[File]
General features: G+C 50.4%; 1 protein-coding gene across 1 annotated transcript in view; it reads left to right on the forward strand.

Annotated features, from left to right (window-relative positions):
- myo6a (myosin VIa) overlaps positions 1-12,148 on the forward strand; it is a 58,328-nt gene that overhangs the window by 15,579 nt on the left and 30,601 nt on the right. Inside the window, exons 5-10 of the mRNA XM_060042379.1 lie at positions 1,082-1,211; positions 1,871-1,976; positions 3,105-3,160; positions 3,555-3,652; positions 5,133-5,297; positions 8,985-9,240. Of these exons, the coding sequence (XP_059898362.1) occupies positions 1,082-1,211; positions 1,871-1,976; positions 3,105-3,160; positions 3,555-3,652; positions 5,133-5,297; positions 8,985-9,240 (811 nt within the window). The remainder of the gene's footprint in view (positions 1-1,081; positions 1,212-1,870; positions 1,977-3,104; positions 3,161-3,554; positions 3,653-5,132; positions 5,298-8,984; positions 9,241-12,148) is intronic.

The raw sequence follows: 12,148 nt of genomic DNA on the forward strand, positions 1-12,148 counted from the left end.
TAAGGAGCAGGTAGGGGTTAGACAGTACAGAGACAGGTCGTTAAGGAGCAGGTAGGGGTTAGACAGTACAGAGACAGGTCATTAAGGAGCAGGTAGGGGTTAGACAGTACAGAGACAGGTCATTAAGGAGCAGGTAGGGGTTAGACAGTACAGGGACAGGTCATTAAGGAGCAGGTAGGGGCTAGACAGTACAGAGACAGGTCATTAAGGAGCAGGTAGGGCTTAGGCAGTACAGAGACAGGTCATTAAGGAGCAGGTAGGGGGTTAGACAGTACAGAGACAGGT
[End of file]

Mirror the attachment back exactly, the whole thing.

General features: G+C 50.4%; 1 protein-coding gene across 1 annotated transcript in view; it reads left to right on the forward strand.

Annotated features, from left to right (window-relative positions):
- myo6a (myosin VIa) overlaps positions 1-12,148 on the forward strand; it is a 58,328-nt gene that overhangs the window by 15,579 nt on the left and 30,601 nt on the right. Inside the window, exons 5-10 of the mRNA XM_060042379.1 lie at positions 1,082-1,211; positions 1,871-1,976; positions 3,105-3,160; positions 3,555-3,652; positions 5,133-5,297; positions 8,985-9,240. Of these exons, the coding sequence (XP_059898362.1) occupies positions 1,082-1,211; positions 1,871-1,976; positions 3,105-3,160; positions 3,555-3,652; positions 5,133-5,297; positions 8,985-9,240 (811 nt within the window). The remainder of the gene's footprint in view (positions 1-1,081; positions 1,212-1,870; positions 1,977-3,104; positions 3,161-3,554; positions 3,653-5,132; positions 5,298-8,984; positions 9,241-12,148) is intronic.

The raw sequence follows: 12,148 nt of genomic DNA on the forward strand, positions 1-12,148 counted from the left end.
TAAGGAGCAGGTAGGGGTTAGACAGTACAGAGACAGGTCGTTAAGGAGCAGGTAGGGGTTAGACAGTACAGAGACAGGTCATTAAGGAGCAGGTAGGGGTTAGACAGTACAGAGACAGGTCATTAAGGAGCAGGTAGGGGTTAGACAGTACAGGGACAGGTCATTAAGGAGCAGGTAGGGGCTAGACAGTACAGAGACAGGTCATTAAGGAGCAGGTAGGGCTTAGGCAGTACAGAGACAGGTCATTAAGGAGCAGGTAGGGGGTTAGACAGTACAGAGACAGGT